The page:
Benedict Arnold and the Phipps Family

Not all Phipps genealogists realize that part of the family has connections to Benedict Arnold (his Wikipedia biography). In the United States, the name Benedict Arnold has become synonymous with the word traitor. Another view, of course, is that he simply maintained faithfulness to what had been the government of America up until around the time of the Revolution.

Today, things seem remarkably black and white. In the 1760s to 1780s, however, the issue of loyalist vs. patriot was a major issue which caused some real schisms involving various members of the Phipps, Phips, “Phripp,” etc. family or families. Various past posts have documented the extreme effects of the Revolution on these people.

In those days, for many, things did not seem black and white at all. Some recent scholarship has examined the extent to which those on the fence were pushed into compliance with Revolutionary philosophy, sometimes by means of extreme violence. (See Lambert, South Carolina Loyalists in the American Revolution, 2011, for instance.)

An 1879 book on the Arnold family contains a couple Phipps references. That book is Genealogy of the Family of Arnold in Europe and America by Dean, Drowne, and Hubbard.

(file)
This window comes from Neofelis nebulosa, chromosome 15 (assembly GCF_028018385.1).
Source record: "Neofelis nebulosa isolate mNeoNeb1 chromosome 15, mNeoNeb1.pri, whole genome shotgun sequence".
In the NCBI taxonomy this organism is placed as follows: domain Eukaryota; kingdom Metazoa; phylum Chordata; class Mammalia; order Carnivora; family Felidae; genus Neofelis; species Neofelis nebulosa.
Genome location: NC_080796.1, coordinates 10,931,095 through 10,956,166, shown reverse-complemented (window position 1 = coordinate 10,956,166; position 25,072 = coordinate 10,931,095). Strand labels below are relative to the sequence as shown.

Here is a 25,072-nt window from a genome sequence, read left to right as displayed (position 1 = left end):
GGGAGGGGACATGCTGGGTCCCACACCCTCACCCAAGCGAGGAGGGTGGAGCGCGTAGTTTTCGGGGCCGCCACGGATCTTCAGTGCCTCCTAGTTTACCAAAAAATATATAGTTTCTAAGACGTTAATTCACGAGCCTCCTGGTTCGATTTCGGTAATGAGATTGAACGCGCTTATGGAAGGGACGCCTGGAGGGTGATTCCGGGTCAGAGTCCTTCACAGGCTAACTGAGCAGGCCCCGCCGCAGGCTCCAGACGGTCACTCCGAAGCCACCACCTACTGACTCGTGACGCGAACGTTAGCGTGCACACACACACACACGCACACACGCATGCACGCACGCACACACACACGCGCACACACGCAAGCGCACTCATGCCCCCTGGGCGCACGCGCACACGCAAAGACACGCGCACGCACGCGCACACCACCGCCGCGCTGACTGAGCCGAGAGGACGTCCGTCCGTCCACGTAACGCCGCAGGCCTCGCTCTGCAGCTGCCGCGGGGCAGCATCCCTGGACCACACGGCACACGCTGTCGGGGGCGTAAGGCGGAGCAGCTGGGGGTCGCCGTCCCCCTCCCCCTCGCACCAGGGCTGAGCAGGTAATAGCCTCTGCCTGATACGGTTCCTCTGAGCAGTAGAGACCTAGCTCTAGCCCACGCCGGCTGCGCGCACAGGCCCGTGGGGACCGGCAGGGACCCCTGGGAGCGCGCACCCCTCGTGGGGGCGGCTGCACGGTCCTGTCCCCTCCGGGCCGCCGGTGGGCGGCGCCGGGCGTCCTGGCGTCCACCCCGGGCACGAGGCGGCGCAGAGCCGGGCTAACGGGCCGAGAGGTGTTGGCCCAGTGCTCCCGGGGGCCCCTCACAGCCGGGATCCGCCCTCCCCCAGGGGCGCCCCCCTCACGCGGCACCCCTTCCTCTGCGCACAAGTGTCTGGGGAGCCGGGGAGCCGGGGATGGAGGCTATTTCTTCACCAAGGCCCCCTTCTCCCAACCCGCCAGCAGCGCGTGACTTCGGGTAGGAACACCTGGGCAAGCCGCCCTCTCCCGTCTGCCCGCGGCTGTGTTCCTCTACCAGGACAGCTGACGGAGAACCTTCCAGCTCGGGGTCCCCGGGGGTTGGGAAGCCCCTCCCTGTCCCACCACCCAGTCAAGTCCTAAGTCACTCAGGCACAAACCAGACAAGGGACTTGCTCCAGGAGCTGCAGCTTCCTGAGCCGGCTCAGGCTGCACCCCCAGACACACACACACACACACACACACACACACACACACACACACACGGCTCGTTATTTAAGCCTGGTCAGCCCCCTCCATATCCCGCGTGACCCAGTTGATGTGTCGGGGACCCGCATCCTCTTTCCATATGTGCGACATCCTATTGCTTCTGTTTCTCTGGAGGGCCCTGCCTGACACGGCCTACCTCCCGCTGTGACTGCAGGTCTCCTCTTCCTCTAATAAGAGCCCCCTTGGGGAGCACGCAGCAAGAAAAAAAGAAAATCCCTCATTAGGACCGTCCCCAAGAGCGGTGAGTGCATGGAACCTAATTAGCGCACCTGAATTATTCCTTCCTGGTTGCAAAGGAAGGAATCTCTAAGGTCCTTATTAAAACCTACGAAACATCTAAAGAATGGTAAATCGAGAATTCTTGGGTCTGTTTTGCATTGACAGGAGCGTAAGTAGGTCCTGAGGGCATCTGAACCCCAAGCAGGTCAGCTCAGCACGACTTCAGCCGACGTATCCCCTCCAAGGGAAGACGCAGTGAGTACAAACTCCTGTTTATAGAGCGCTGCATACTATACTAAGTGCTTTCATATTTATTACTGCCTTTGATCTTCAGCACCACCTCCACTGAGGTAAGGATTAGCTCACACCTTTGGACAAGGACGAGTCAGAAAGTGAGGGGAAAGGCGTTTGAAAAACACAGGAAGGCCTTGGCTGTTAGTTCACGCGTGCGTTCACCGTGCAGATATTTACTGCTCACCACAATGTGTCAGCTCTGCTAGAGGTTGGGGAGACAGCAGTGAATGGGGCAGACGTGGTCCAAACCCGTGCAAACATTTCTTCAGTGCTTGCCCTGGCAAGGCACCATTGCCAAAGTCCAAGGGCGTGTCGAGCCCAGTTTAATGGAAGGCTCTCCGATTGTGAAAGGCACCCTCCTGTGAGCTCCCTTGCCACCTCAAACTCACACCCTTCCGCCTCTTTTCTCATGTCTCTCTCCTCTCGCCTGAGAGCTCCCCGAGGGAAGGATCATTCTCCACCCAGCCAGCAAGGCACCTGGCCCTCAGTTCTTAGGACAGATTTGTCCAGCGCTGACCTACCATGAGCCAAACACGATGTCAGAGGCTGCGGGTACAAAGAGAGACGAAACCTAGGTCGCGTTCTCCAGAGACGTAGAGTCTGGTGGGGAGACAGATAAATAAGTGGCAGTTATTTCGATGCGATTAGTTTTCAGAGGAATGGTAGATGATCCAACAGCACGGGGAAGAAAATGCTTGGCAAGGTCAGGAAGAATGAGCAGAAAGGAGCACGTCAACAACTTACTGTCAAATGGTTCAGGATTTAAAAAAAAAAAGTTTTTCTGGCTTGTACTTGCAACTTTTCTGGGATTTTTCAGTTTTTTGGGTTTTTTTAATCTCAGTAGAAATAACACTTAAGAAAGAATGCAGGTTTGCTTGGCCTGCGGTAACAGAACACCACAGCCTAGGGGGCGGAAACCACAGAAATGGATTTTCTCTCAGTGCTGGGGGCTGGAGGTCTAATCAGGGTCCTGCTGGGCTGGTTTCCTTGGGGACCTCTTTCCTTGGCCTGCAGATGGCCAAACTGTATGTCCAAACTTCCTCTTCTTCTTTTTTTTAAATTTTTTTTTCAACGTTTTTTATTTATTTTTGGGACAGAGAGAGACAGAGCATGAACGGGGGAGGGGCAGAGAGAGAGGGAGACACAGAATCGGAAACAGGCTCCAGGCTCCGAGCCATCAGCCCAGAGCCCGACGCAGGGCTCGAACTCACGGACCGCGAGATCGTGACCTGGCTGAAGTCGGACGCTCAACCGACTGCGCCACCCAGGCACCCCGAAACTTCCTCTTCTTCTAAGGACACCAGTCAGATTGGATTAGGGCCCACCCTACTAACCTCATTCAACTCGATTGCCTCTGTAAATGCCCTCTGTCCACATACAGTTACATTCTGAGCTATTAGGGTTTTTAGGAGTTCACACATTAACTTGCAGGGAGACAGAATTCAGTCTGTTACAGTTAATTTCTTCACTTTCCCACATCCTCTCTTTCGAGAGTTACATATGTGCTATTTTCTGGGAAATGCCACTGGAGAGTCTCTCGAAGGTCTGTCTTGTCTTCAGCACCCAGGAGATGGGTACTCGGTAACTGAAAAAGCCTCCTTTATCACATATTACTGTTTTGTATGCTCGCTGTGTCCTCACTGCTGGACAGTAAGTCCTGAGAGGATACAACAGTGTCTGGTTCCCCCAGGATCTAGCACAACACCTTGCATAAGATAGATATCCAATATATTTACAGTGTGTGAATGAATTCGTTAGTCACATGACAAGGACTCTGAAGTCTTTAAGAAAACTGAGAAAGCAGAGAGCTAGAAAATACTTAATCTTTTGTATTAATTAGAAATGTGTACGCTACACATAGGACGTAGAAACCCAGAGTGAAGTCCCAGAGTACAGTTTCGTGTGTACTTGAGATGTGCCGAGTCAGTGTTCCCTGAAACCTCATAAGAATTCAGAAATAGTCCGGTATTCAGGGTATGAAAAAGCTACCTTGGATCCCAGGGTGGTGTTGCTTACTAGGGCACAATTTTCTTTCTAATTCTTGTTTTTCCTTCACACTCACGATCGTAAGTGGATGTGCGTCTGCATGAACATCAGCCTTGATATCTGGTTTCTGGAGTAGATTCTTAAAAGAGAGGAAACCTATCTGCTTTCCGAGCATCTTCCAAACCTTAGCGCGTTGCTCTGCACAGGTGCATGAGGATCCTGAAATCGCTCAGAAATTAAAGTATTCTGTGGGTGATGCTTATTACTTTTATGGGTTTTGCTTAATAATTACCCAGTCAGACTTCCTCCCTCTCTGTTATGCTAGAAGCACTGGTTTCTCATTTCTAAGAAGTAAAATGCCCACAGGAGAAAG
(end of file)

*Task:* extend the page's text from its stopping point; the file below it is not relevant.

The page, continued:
Page 16 mentions Sophia Matilda Arnold, who married Col. Pownall Phipps. Her father was Gen. Benedict Arnold, the one who eventually became the object of infamy in America. Benedict Arnold’s 2nd marriage was with Margaret (“Peggy”) Shippen (her Wikipedia biography). Her family was known for its loyalist tendencies. Their daughter Sophia Matilda Arnold married Pownoll Phipps in India. She died in 1828 in London.

We’ve dealt with Pownoll Phipps in various earlier posts. He is the subject of the book The Life of Colonel Pownoll Phipps by a later relative, Pownoll W. Phipps, published in 1894. A complete online digital copy can be accessed in Internet Archive, and can either be read online or downloaded in various formats.

The son of Pownoll Phipps, Ramsay Weston Phipps, has been the subject of past posts. His Wikipedia biography appears here. His son Henry Ramsey Phipps authored a vitally significant and groundbreaking article which we’ve referred to before, titled “Phipps Families of Berkshire.” This begins on page 14 in an 1889 issue of The Berks, Bucks & Oxon Archaeological Journal which, again, can be read online or downloaded from Internet Archive.

To return to the Arnold book, page 16 refers to the fact that “SOPHIA MATILDA, married Col. Pownall Phipps, Knight of the Crescent, in the East India Company’s service (related to the Earl of Mulgrave’s family), and died in 1828.” Located a bit below that reference is one which refers to Georgiana Phipps Arnold (birth name), a daughter of General Arnold’s brother William Fitch Arnold. Georgiana married Rev. John Stephenson. Col. Pownoll Phipps is also mentioned in a note on page 13.

The reference to the Earl of Mulgrave is, of course, something that a number of past posts have mentioned. (See the Earl of Mulgrave article in Wikipedia.) This associates the family with that which descends from the marriage of Lady Catharine Annesley to William Phipps, with Catharine Annesley being the daughter of Catharine Darnley, the “natural” (illegitimate) daughter of King James II who was discussed about 3 posts back.